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If I have two variables that have different sampling frequencies, one of the first steps is to align the frequencies; could someone explain the intuition of this alignment without being too technical. I am reading some theory on doing MIDAS regression and can't grasp this concept.

What does it mean to align data frequencies? for my case; I have a lower frequency variable Yt which is sampled monthly, and one higher frequency variable that is sampled daily.

dayum

For my purposes I need only one explanatory variable, so my mapping should only require the first row of the matrix.

A simple example would help me a lot!

Thank you

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Well in this particular document (of which I am one of the authors and from which the excerpt was taken) aligning time-series means simply forming the matrix $\mathbf{X}$. Here is the simple example. Let $y_t$ be a quarterly time series and $x_\tau$ be a monthly time series. Suppose we are interested in a model, where we try to explain what happens to $y$ in one quarter using the the monthly data in that quarter. So for quarter $t=1$ we have the monthly data $\tau=1,2,3$. Then the MIDAS regression model is the following:

$$y_t=x_{3t}\beta_0+x_{3t-1}\beta_1+x_{3t-2}\beta_2+\varepsilon_t$$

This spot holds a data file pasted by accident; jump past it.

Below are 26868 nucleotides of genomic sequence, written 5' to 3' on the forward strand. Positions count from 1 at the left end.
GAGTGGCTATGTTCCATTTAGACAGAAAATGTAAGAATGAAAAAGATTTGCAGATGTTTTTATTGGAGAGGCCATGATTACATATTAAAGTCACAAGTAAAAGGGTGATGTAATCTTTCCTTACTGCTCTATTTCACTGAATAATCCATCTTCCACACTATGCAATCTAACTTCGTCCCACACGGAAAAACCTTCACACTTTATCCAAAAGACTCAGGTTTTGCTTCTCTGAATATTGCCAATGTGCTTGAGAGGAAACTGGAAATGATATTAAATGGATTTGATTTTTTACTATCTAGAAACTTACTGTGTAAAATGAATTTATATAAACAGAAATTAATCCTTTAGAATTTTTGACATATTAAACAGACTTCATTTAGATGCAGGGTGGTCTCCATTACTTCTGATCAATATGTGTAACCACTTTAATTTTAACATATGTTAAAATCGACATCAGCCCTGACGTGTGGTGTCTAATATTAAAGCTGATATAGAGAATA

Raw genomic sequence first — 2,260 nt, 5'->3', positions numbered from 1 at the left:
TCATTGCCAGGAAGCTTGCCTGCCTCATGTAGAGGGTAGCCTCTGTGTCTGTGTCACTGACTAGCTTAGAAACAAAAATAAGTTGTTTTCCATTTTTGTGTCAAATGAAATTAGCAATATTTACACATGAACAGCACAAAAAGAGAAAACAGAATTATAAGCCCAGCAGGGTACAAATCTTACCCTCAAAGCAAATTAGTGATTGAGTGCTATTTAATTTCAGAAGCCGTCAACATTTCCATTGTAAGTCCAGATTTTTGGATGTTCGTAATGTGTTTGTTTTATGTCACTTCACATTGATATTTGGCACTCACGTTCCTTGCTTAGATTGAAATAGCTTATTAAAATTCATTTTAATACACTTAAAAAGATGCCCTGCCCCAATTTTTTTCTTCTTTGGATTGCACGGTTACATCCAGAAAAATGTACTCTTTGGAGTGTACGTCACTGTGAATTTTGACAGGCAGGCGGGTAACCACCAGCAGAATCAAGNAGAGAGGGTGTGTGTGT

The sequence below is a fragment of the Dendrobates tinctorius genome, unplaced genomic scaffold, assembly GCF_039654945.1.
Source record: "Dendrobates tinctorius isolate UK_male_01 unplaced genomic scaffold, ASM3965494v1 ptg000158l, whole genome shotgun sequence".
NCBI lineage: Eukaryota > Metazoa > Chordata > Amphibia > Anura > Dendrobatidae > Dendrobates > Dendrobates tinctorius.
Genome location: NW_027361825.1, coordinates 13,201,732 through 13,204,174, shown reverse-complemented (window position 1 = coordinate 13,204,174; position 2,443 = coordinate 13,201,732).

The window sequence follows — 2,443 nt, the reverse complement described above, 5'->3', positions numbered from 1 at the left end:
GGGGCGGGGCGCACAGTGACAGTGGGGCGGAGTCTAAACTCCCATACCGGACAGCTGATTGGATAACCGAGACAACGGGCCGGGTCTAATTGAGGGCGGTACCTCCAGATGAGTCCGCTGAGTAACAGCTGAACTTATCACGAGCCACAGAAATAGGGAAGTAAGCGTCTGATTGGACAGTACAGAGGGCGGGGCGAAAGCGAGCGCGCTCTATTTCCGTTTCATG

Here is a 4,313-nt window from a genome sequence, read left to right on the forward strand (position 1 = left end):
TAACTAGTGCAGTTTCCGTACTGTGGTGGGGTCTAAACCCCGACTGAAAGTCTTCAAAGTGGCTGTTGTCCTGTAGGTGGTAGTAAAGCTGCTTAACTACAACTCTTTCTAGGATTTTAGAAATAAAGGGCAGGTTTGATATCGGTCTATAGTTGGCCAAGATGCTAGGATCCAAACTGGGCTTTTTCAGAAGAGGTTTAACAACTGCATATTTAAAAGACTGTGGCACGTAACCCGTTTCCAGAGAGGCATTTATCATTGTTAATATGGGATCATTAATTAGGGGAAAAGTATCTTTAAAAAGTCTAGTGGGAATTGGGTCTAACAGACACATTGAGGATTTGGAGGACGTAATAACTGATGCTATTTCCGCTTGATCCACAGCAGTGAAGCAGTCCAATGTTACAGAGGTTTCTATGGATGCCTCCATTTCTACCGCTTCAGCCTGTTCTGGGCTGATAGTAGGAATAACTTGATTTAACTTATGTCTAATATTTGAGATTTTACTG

In this case we aligned high frequency variable $x_\tau$ into a vector $X_t=[x_{3t},x_{3t-1},x_{3t-2}]$. This operation can be called embedding, or another term.

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  • $\begingroup$ Hey mpiktas, so will I be right if I say the main purpose of aligning data frequency is to get a common time notation between the Y variable and X variable? We can throw away the 'τ' notation and switch it to 't' notation; because in terms of doing regression calculations all we care about is how much the HF lagged variables are affecting the LF variables, and not how the sampling frequencies differ between the two variables. $\endgroup$ Commented Dec 2, 2013 at 8:28
  • $\begingroup$ Yes, we can say that. $\endgroup$
    – mpiktas
    Commented Dec 2, 2013 at 8:43
  • $\begingroup$ thanks for your answer and example, the rest of the excerpt is easy to understand now! $\endgroup$ Commented Dec 2, 2013 at 8:52

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